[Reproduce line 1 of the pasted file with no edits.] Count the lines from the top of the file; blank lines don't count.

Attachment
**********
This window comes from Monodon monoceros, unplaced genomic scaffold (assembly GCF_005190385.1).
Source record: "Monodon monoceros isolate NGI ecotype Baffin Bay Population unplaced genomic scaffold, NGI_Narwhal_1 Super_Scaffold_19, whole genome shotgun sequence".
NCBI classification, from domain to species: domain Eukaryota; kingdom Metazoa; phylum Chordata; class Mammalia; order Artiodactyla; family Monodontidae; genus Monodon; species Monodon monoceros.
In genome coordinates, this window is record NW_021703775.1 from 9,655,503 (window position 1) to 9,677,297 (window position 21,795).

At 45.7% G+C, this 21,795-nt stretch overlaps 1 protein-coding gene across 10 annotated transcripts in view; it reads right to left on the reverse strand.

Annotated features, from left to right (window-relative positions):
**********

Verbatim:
This window comes from Monodon monoceros, unplaced genomic scaffold (assembly GCF_005190385.1).